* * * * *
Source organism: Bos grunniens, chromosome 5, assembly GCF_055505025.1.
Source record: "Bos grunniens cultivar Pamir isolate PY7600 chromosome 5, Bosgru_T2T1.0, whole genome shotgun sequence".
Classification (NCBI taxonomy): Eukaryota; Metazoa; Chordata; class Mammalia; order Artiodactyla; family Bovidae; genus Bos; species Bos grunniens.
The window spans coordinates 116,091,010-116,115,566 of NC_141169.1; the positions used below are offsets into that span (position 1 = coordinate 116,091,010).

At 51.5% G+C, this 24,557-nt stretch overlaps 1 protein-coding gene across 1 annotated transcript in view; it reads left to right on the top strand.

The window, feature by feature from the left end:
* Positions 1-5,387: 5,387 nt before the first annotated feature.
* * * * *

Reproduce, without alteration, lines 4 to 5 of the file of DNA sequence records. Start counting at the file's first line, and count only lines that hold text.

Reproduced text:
The window spans coordinates 116,091,010-116,115,566 of NC_141169.1; the positions used below are offsets into that span (position 1 = coordinate 116,091,010).

At 51.5% G+C, this 24,557-nt stretch overlaps 1 protein-coding gene across 1 annotated transcript in view; it reads left to right on the top strand.